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This photograph of the Earth was taken from the Apollo 10 Space- craft. Much of the Earth is heavily cloud covered. A portion of the United States from the Great Lakes to Southern California, including the Rocky Mountain area, is visible. The North American coastline from Southern Mexico to Alaska
Our Changing Planet: A U. S. Strategy for Global Change Research A Report by the Committee on Earth Sciences To Accompany the U. S. President's Fiscal Year 1990 Budget
Federal Coordinating Council for Science, Engineering, and Technology Committee on Earth Sciences Chairman Dallas Peck, Department of the Interior, United States Geological Survey Vice-Chairman Richard G. Johnson, Office of Science and Technology Policy (Consultant) Executive Secretary Raymond Watts, Department of the Interior, United States Geological Survey Members; A. Alan Hill, Council on Environmental Quality Frederick Bernthal, Department of State Joseph R. Wright, Jr., Office of Management and Budget Beverly Berger, Office of Science and Technology Policy Orville Bentley, United States Department of Agriculture Erich Bretthauer, Environmental Protection Agency Dale E. Myers, National Aeronautics and Space Administration George Millburn, Department of Defense Robert Hunter, Department of Energy William Evans, Department of Commerce S. Fred Singer, Department of Transportation Erich Bloch, National Science Foundation (See Appendix A for the CES Charter)
EXECUTIVE OFFICE OF THE PRESIDENT OFFICE OF SCIENCE AND TECHNOLOGY POLICY WASHINGTON, D. C. 20506 MEMBERS OF CONGRESS: I am pleased to forward with this letter the research strategy report of the Committee on Earth Sciences (CES) of the Federal Coordinating Council for Science, Engineering, and Technology. The report, "Our Changing Planet A U. S. Strategy for Global Change Research ," is the product of an intense interagency effort by experts in various earth sciences and other dis- ciplines. This report, which has benefited greatly from close interaction between CES and the National Academy of Sciences Committee on Global Change, outlines the goals, implementation strategy, and research budget of the U. S. Global Change Research Program. The report accompanies the President's FY 1990 Budget. The strategy will be further expanded into a detailed, comprehensive research plan in 1989. Changes in the Earth system such as desertification, drought, volcanism, and global warming can have tremendous economic and societal impact. The relative roles of human activity and natural phenomena in global change are of great importance but are, at present, scientifically undefined. Improving our ability to understand and to predict global changes, whether natural or human-induced, is essential for providing our Nation with a sound basis for developing policies and response strategies. An effective and well-coordinated federal research program is crucial to this effort The program must be both national and international, since global change crosses political as well as physical boundaries. The Committee on Earth Sciences' report provides an excellent foundation for the comprehensive research plan being developed and provides a keystone for planning for many decades to come. Chairman Dallas Peck and his interagency committee members, associates, and staff have done an excellent job and should be commended. Sincerely, William R.Graham Director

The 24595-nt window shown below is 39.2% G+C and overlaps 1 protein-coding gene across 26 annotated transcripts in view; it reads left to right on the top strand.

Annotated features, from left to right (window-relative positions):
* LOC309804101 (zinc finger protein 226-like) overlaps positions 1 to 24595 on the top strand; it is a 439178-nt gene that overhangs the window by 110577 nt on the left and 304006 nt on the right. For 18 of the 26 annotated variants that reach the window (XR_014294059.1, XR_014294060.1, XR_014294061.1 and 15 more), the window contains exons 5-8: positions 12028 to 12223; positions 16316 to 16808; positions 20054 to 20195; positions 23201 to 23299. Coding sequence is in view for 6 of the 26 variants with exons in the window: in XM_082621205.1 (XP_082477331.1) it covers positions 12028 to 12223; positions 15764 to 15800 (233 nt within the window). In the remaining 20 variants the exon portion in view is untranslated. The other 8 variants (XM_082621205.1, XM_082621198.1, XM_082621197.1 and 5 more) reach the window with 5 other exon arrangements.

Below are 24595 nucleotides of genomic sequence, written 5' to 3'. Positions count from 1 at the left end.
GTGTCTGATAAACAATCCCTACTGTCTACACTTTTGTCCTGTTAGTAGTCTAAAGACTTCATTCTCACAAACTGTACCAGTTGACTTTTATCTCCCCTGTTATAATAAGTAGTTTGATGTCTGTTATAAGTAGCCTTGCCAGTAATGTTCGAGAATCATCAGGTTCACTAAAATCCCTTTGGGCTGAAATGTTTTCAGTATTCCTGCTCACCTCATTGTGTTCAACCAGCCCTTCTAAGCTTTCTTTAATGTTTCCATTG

List of Tables and Figures Tables 1. 1989-1990 U. S. Global Change Research Program Budget 24 2. 1989-1990 U. S. Global Change Research Program Budget by Federal Budget Function 23 Figures 1. U. S. Global Change Research Program by Science Element 17 2. U. S. Global Change Research Program by Agency 19 3. U. S. Global Change Research Program by Type of Activity 21 4. U. S. Global Change Research Program by Federal Budget Function 22
Table of Contents Committee on Earth Sciences Membership i Office of Science & Technology Policy Transmittal Letter ii List of Tables and Figures iii Prologue: Our Changing Planet 1 Executive Summary 3 Introduction 5 Purpose and Scope of This Report 5 What is Global Change? 5 What is Man's Role in Changing the Environment? 6 Why is Reliable Global Change Prediction Important? 7 The U. S. Global Change Research Program 8 Key Global Change Scientific Questions 8 Program Goal 9 Implementation Strategy 10 Three Major Scientific Objectives 10 Integration of Scientific Disciplines 10 Integration with National and International Global Change Research Activities 14 FY 1990 U.S. Global Change Research Program Budget 16 Budget by Science Element 17 Budget by Agency 19 Budget by Type of Activity 21 Budget by Federal Budget Function 22 Epilogue: The Fundamental Rationale 27 Appendices 29 A: Committee on Earth Sciences Charter 29 B: Definitions of the Science Elements and Type of Activity 35